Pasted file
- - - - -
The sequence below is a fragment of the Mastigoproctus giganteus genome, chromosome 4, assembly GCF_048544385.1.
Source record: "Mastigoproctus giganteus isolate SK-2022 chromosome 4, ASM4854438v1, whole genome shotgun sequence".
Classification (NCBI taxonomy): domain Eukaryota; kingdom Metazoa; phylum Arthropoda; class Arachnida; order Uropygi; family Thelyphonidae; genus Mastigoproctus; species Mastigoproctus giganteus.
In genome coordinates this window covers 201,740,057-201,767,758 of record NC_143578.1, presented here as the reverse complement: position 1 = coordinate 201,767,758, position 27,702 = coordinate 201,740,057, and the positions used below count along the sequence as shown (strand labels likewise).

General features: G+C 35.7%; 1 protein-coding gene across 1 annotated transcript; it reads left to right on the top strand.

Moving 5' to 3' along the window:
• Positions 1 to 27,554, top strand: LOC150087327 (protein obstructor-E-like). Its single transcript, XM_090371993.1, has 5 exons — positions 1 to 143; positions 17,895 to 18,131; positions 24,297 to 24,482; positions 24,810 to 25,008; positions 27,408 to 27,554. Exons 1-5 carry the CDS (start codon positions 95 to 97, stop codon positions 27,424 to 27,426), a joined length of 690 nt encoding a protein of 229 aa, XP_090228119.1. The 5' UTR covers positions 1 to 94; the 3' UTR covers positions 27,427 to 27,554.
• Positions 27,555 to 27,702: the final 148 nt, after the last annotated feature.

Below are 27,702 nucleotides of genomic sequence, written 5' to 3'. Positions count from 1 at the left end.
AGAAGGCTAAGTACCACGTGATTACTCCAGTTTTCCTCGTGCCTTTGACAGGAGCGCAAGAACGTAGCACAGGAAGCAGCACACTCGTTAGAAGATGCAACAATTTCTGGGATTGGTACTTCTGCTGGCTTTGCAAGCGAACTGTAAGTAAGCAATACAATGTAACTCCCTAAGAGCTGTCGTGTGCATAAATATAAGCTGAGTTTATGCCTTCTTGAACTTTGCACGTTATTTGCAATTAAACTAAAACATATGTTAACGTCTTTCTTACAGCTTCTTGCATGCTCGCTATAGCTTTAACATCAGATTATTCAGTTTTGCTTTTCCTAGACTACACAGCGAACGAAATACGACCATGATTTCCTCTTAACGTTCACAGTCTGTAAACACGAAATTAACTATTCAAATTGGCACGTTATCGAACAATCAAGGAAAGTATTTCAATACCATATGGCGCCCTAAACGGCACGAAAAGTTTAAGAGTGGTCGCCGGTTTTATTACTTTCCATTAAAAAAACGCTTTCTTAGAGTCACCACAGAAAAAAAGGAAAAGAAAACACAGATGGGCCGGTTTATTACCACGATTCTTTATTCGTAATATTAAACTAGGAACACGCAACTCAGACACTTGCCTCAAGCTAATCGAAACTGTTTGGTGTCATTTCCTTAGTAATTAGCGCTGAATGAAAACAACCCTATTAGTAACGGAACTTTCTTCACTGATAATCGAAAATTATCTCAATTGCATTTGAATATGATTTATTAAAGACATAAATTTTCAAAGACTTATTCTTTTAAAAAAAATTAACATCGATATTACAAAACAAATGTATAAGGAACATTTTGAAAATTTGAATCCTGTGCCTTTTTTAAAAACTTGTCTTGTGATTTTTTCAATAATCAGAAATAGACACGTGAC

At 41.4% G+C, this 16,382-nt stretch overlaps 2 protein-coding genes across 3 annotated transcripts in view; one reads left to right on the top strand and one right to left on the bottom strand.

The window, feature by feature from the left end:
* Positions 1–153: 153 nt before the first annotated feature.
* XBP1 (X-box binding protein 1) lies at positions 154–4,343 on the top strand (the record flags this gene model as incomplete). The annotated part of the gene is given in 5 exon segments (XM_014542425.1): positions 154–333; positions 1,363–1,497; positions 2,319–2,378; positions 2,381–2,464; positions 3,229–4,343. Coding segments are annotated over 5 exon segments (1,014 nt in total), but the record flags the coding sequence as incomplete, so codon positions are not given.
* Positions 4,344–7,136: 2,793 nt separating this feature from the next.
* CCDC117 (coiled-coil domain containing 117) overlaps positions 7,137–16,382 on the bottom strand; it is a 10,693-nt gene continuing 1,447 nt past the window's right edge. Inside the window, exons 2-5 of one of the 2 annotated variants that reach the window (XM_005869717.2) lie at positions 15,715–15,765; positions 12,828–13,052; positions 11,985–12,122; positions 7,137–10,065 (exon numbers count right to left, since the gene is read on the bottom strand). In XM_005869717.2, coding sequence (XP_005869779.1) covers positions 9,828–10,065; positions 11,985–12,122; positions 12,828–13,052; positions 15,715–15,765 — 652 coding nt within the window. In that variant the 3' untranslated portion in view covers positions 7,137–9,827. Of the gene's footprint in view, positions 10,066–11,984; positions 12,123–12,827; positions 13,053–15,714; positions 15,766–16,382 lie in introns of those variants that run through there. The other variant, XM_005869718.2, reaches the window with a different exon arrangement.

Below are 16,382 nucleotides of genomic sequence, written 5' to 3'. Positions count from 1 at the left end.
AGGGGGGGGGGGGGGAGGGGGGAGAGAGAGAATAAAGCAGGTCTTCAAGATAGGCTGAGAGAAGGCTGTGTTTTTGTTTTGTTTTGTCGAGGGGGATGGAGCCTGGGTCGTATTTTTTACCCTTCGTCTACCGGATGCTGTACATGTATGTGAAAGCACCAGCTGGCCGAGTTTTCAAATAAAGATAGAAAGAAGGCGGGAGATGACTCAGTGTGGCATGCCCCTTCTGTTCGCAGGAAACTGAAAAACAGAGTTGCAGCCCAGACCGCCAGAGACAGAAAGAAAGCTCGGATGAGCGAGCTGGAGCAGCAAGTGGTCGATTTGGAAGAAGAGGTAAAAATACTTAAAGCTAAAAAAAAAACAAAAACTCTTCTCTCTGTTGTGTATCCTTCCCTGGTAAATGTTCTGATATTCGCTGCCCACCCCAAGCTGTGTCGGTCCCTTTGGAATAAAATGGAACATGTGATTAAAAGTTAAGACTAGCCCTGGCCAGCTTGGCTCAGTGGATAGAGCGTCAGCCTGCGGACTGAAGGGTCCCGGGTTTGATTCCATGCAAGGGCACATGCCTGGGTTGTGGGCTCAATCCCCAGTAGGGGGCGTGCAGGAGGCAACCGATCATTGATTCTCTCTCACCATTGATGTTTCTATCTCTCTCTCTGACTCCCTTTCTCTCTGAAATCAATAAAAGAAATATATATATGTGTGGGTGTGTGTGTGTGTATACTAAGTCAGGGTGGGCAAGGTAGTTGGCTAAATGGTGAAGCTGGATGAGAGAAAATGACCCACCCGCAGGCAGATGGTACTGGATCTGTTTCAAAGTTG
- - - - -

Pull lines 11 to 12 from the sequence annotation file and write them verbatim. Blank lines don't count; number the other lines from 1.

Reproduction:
At 41.4% G+C, this 16,382-nt stretch overlaps 2 protein-coding genes across 3 annotated transcripts in view; one reads left to right on the top strand and one right to left on the bottom strand.

The window, feature by feature from the left end: